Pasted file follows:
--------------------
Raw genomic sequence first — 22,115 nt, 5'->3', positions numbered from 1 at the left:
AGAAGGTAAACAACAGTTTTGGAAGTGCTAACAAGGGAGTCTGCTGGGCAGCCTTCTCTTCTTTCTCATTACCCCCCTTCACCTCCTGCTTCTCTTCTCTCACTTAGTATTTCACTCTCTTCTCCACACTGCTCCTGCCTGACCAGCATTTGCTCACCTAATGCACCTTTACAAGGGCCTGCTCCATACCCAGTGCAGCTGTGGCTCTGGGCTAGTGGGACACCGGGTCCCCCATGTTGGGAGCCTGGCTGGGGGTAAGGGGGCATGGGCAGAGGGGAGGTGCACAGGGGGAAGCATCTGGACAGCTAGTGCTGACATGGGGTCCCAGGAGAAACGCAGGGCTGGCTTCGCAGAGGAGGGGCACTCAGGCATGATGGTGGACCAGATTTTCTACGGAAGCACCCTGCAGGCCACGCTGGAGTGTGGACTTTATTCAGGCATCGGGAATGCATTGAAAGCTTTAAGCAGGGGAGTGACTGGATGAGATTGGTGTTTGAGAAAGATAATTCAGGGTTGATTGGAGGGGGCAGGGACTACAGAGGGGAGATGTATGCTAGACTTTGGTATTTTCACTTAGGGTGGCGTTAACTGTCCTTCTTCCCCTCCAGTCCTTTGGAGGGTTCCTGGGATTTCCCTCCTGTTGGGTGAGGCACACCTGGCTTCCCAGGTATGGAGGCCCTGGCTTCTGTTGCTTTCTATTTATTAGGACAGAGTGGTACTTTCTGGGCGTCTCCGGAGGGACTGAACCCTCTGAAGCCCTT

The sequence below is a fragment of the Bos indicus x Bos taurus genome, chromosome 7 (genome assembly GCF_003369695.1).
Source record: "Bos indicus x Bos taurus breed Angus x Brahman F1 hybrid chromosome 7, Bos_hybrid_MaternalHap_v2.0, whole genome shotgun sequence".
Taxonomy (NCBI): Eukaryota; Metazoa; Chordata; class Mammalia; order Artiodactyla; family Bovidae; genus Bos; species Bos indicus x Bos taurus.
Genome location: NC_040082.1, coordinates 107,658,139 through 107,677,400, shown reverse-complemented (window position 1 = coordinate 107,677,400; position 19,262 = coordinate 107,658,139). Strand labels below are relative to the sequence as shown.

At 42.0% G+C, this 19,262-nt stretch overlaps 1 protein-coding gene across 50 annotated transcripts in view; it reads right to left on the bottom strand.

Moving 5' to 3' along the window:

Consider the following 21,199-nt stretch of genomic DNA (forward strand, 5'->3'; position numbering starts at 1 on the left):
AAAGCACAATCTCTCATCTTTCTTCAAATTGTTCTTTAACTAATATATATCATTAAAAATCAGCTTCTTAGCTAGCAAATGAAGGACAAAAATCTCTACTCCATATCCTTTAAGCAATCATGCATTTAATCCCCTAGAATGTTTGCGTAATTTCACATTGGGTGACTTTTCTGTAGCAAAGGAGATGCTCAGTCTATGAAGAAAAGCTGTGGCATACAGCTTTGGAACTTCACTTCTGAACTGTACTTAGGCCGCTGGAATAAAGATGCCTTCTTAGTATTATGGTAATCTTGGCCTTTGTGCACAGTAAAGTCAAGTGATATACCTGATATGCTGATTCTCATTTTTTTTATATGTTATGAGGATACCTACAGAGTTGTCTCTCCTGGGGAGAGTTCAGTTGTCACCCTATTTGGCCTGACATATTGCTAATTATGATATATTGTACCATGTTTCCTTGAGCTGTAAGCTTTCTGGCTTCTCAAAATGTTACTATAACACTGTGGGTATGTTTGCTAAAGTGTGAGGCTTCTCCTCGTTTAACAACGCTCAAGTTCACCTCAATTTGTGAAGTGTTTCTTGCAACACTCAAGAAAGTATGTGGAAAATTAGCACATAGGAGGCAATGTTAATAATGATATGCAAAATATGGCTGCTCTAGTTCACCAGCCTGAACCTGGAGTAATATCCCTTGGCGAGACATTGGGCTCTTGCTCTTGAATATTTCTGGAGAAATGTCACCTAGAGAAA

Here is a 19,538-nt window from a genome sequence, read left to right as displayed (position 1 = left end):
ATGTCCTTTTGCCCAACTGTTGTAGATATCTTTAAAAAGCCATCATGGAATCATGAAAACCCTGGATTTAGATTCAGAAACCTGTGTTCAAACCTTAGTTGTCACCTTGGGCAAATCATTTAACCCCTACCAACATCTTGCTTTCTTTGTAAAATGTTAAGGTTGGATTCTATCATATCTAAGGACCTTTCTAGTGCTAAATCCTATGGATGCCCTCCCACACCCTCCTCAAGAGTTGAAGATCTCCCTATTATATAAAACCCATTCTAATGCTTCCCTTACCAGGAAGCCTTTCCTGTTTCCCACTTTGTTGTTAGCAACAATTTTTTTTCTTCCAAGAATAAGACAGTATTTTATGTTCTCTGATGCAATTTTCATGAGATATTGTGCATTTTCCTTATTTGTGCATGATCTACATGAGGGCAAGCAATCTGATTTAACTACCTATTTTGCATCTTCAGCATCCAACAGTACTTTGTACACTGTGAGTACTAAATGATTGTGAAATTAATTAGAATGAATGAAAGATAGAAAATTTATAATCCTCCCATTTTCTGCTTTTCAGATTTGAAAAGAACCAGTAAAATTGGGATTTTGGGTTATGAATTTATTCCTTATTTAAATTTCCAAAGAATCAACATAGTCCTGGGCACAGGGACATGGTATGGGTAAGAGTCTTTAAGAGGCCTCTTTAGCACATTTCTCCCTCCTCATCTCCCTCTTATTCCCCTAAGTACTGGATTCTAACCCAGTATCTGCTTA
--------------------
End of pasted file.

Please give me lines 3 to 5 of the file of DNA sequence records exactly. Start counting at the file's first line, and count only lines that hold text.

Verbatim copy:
The sequence below is a fragment of the Bos indicus x Bos taurus genome, chromosome 7 (genome assembly GCF_003369695.1).
Source record: "Bos indicus x Bos taurus breed Angus x Brahman F1 hybrid chromosome 7, Bos_hybrid_MaternalHap_v2.0, whole genome shotgun sequence".
Taxonomy (NCBI): Eukaryota; Metazoa; Chordata; class Mammalia; order Artiodactyla; family Bovidae; genus Bos; species Bos indicus x Bos taurus.